Health Officials Announce First US Case Of Monkeypox In 2022

Screenshot/YouTube/CBS Boston

Leena Nasir Entertainment Reporter
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The Massachusetts Department of Public Health confirmed Wednesday that the first U.S. case in 2022 of monkeypox has been identified.

An adult male remained in isolation at Massachusetts General Hospital (MGH) as of Wednesday since being admitted May 12, CBS News reported. He is currently listed in good condition, the Massachusetts Department of Public Health said in a press release. The patient, who recently traveled to Canada, underwent investigative testing in order to confirm the diagnosis of the very rare disease, the health agency said.

A doctor from MGH said there is no current risk to the general public. “I would emphasize that historically this has been a rare disease with very rare transmission around the world,”  Dr. Paul Biddinger said, according to CBS News. “What we have seen in the United Kingdom, in Spain and in Europe has been novel and that gives us cause for concern, but I think appropriately people should not be afraid of monkeypox right now. The current patient is of no public health risk right now.”

Health officials are currently attempting to locate individuals that might have come into contact with the patient when he was infectious, according to CBS News. Biddinger also reportedly urged the public to be aware of symptoms and what to look out for in relation to monkeypox. (RELATED: CDC: Most American Kids Have Caught COVID-19, And Almost All Of Them Were Just Fine)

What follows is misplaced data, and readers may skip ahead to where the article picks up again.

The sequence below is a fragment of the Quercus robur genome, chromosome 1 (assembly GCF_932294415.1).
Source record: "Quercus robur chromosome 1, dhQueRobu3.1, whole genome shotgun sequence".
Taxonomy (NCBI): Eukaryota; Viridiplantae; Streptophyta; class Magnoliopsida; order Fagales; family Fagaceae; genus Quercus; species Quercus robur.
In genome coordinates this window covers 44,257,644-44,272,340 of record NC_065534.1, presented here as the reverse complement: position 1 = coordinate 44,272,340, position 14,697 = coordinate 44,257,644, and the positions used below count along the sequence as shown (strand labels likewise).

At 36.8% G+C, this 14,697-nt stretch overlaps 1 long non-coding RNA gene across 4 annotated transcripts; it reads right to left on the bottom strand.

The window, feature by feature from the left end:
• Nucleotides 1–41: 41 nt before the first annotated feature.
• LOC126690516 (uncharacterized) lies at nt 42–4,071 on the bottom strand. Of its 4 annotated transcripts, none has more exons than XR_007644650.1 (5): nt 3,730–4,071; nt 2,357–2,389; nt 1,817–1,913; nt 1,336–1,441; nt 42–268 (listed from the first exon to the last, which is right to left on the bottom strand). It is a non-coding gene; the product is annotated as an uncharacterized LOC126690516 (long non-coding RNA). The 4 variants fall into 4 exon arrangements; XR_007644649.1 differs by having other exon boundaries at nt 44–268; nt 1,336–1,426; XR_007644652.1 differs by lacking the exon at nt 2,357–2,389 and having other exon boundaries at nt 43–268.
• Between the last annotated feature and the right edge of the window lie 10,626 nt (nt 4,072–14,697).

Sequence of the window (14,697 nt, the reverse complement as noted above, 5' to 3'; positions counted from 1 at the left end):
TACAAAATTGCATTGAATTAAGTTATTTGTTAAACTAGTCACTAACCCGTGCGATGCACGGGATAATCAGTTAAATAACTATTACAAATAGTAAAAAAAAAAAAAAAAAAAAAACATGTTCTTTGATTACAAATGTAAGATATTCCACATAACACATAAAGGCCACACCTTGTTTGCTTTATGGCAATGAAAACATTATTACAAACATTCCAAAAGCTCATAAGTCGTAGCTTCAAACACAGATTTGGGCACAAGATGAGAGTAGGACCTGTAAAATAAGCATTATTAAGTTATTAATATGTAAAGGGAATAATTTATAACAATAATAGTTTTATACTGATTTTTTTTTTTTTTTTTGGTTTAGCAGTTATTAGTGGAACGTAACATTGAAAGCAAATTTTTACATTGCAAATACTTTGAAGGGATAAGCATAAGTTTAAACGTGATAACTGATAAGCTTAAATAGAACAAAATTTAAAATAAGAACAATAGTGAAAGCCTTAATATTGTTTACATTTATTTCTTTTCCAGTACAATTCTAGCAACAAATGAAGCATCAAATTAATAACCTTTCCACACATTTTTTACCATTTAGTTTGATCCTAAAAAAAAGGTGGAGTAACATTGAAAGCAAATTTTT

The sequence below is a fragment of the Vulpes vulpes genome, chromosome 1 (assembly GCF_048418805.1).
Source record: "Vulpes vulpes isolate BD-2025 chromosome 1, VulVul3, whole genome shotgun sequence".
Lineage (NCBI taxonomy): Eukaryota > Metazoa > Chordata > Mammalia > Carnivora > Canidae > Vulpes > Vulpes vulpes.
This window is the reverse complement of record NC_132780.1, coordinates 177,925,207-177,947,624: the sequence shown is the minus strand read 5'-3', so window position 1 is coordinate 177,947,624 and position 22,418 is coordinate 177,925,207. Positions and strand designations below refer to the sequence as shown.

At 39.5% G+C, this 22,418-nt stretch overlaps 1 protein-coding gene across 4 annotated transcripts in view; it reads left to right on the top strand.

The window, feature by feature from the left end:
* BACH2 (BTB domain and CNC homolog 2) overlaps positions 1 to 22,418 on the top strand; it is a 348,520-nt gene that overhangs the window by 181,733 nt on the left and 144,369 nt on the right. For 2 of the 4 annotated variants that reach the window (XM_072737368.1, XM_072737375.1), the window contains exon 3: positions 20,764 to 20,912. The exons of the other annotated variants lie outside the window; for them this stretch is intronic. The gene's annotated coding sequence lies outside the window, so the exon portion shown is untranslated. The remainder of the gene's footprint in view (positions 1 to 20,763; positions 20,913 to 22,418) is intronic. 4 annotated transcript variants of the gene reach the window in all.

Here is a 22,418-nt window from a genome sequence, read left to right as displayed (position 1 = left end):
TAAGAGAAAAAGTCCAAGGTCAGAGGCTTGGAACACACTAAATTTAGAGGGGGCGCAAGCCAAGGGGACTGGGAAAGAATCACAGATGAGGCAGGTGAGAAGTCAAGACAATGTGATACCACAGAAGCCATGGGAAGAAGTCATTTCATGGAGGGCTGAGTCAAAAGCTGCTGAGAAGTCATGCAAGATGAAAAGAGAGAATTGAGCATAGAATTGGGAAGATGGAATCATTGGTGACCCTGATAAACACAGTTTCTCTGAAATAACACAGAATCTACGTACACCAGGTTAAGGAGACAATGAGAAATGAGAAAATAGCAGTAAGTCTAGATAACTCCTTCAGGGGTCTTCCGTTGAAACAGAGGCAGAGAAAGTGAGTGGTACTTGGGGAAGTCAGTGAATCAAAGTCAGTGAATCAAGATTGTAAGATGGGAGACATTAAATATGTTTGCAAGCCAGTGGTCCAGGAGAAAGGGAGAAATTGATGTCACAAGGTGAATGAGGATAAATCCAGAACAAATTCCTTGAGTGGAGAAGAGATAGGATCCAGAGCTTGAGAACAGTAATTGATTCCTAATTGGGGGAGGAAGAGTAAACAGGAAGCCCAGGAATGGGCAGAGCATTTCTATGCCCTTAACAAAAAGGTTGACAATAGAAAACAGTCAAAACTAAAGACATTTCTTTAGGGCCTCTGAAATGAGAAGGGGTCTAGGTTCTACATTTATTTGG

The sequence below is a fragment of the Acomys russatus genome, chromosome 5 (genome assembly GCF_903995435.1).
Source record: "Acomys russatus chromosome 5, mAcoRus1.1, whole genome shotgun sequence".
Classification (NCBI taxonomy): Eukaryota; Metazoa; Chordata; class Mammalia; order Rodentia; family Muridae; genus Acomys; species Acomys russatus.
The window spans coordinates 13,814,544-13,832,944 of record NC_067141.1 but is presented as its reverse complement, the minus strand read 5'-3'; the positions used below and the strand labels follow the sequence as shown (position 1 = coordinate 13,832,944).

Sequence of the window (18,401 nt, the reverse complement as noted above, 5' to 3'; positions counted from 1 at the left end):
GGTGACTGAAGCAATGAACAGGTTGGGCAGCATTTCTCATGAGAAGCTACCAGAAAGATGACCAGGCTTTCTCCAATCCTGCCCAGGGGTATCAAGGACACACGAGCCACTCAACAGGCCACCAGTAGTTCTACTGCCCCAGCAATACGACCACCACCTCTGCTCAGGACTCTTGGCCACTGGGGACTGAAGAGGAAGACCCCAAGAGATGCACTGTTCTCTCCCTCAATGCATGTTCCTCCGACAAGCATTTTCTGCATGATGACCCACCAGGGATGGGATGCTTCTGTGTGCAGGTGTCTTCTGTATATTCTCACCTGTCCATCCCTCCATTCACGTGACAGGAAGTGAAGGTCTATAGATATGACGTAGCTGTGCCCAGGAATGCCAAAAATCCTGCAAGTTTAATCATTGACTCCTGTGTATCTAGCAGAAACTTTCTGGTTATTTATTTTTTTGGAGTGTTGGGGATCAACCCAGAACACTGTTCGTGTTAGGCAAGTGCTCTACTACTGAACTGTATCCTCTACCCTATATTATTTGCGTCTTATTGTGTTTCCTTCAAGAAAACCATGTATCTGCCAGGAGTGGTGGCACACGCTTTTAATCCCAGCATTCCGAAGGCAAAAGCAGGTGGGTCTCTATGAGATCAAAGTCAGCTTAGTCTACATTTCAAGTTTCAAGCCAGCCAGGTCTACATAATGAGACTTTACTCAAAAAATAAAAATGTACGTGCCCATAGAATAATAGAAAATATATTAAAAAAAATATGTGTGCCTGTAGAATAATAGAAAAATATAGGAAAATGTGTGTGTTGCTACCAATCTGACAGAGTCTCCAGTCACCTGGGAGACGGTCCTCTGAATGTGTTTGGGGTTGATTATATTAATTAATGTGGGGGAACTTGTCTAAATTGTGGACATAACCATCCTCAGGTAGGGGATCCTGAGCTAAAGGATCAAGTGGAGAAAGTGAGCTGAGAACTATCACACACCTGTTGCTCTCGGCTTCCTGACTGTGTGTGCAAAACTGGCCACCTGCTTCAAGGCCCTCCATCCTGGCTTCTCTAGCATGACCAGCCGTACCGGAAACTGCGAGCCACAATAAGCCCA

Monkeypox initially presents itself with flu-like symptoms and the swelling of lymph nodes, eventually developing into rash and sores on the body, according to the press release. The disease, primarily found in Africa, typically spreads through direct contact with an infected animal and does not spread easily between people. The monkeypox case identified by Massachusetts health officials differs due to the fact that it seems to have been transmitted through human-to-human contact, according to CBS News.

Sarimer Sanchez, medical director of the Infectious Disease Bureau for the Boston Public Health Commission, explained close contact as occurring “via respiratory droplets and prolonged face-to-face contact, as well as direct contact through lesions or in direct contact through contaminated bedding or, sort of, clothing contaminated with the lesions,” according to CBS News.

The U.K. government confirmed a case of monkeypox in early May, according to a statement posted by the government. Several other cases have since been identified in the country, with Portugal also reporting five confirmed cases and Spain reporting eight suspected cases, the European Center for Disease Prevention and Control, said in a Thursday release.